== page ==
Impact Impact: Feature Issue on Early Childhood Education and Children with Disabilities
Supporting Healthy Social-Emotional Development:
St. Paul's ECSE Program
The St. Paul (Minnesota) Public Schools' Early Childhood Special Education (ECSE) program serves over 1000 children yearly in a variety of settings including home, regular preschool programs, and ECSE classrooms. In the past, teachers have expressed frustration in working with children with challenging behavior, reporting that they felt unsupported by administration in dealing with behavior, and often asking to have children placed in other educational settings. Then in 2005 we implemented the Early Childhood Positive Behavior Support (ECPBS) model, and began to improve our ability to support children and families to experience healthy social, emotional and behavioral development.
Current implementation practices for ECPBS recommend starting with a leadership team, providing professional development, and having buy-in from staff and administrationbeforebeginning to implement the framework. We were unaware of any of those components defined for early childhood and targeted the most pressing need – supporting children with severe and persistent challenging behavior.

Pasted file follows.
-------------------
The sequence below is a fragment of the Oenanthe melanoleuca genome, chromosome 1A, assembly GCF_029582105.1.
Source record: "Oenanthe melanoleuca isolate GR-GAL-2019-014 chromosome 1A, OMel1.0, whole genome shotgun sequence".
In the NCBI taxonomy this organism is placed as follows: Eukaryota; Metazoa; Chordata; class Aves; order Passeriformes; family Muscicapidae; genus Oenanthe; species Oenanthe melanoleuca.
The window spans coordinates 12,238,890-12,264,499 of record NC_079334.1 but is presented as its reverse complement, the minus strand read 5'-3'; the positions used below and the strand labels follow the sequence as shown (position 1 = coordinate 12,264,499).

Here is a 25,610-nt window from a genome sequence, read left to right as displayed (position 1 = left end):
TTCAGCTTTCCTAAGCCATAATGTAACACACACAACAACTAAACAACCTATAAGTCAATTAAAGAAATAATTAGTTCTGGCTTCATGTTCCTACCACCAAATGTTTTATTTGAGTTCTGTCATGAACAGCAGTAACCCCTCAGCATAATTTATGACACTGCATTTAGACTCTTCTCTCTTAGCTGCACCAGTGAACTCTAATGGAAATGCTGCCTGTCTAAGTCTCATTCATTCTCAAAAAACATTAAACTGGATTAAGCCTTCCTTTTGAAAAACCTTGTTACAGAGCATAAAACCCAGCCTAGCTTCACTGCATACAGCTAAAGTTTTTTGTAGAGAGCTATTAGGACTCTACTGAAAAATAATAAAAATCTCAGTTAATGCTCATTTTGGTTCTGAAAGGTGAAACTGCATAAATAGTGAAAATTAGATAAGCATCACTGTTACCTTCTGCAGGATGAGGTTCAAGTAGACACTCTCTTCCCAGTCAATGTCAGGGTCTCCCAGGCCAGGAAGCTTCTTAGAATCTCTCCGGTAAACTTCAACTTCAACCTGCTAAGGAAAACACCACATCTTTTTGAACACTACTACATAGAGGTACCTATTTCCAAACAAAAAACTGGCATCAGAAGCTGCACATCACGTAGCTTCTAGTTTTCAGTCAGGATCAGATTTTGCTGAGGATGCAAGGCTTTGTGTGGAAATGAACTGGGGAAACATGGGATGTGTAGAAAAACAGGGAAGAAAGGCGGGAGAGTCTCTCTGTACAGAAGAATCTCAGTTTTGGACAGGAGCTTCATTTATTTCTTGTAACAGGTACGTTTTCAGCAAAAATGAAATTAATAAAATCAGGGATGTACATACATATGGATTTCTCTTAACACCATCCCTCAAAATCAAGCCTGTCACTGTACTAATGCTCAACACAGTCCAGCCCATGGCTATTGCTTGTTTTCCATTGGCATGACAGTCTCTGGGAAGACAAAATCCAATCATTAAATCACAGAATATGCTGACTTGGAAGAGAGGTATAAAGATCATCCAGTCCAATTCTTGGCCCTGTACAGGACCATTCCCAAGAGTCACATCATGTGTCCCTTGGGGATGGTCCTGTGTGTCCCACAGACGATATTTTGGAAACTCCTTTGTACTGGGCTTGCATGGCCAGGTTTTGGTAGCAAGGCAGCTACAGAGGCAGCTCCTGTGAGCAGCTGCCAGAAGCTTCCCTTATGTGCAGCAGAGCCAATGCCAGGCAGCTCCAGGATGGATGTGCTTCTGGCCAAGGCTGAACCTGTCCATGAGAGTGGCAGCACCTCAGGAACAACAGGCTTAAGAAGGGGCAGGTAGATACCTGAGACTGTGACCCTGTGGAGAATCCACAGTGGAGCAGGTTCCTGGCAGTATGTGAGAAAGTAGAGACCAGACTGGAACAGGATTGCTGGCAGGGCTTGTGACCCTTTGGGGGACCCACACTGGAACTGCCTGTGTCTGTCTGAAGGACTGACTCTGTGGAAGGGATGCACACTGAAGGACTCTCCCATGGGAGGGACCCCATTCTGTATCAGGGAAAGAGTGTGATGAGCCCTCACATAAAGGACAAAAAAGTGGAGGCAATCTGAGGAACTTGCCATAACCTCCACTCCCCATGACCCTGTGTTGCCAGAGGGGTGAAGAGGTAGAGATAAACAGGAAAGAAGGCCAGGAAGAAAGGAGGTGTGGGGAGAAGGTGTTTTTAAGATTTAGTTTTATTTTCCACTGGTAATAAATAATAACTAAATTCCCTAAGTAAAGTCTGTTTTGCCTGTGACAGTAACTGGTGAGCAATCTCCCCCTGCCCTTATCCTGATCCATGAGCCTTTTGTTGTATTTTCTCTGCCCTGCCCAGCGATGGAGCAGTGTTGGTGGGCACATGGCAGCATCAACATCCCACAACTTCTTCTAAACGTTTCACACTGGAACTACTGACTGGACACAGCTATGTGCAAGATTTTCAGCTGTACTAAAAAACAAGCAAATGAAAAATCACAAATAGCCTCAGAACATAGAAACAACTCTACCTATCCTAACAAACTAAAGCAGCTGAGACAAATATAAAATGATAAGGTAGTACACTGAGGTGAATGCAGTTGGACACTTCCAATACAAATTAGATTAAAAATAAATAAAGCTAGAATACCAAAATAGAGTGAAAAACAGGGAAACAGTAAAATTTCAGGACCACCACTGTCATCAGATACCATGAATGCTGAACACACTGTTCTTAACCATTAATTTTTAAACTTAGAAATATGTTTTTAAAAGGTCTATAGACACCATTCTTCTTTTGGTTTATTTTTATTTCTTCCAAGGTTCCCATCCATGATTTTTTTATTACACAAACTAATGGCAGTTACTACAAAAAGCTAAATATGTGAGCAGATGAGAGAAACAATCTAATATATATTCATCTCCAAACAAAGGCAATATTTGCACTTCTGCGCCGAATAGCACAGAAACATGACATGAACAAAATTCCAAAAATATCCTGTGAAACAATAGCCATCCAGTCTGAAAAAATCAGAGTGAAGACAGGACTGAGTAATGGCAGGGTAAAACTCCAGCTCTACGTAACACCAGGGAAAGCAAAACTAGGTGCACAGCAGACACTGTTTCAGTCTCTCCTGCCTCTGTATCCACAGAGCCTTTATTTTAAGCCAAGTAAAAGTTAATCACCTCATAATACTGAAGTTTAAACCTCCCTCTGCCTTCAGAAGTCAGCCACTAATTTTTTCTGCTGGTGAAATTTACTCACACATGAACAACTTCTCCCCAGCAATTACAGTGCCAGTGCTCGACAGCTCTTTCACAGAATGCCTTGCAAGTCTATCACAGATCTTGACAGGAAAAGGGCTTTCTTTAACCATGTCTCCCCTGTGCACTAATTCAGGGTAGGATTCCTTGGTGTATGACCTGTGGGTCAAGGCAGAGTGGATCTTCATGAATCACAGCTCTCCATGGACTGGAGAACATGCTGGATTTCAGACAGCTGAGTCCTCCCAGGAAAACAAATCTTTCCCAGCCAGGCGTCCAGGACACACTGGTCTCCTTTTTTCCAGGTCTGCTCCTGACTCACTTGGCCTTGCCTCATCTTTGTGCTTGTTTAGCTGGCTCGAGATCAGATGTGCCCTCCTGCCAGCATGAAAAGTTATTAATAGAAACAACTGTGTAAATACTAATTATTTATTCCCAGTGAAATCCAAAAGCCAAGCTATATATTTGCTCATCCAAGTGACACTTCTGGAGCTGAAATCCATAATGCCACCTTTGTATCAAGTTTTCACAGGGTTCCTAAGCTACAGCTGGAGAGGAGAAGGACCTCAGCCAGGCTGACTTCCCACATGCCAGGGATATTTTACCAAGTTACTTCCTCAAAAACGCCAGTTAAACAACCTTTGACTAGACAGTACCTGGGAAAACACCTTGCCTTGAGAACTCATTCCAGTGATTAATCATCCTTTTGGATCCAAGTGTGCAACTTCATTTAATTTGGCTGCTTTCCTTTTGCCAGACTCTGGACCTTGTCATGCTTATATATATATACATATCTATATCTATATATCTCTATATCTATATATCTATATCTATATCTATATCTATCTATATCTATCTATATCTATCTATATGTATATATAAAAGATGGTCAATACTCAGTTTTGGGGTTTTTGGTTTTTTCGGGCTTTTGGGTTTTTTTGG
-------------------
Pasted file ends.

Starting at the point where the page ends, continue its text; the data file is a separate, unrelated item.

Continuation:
Because the critical need was helping teachers support children with the most challenging behaviors, the ECSE leadership joined with the Early Childhood Behavior Project at the University of Minnesota in developing a technical assistance team, the B-Team. The B-Team is a multidisciplinary group of staff who are released from other duties a few hours a week to participate in the B-Team. The B-Team created an action plan process for teachers involving the components of functional analysis and positive behavior support planning. The purpose of this process was to help teachers in determining what and how to teach social skills and replacement behaviors, look at adapting environments for proactive strategies to support children, and collect data on the child's progress. When teachers determine a need for behavioral technical assistance, a referral to the B-Team starts the technical assistance process.
In 2004 we learned of the Teaching Pyramid framework (Fox, Dunlap, Hemmeter, Joseph, & Strain, 2003) and incorporated it into our model. In our adaptation of the Teaching Pyramid (see Figure 1), are four levels of response to the social-emotional development of children. This model, combined with the previous ECSE program work, gave us an evidence base and working framework for looking at the universal and secondary components of the ECSE program. The Teaching Pyramid encourages us to look at and improve our relationships with children, parents, and our colleagues, and gives us a common language for professional development, program planning, and program committee projects.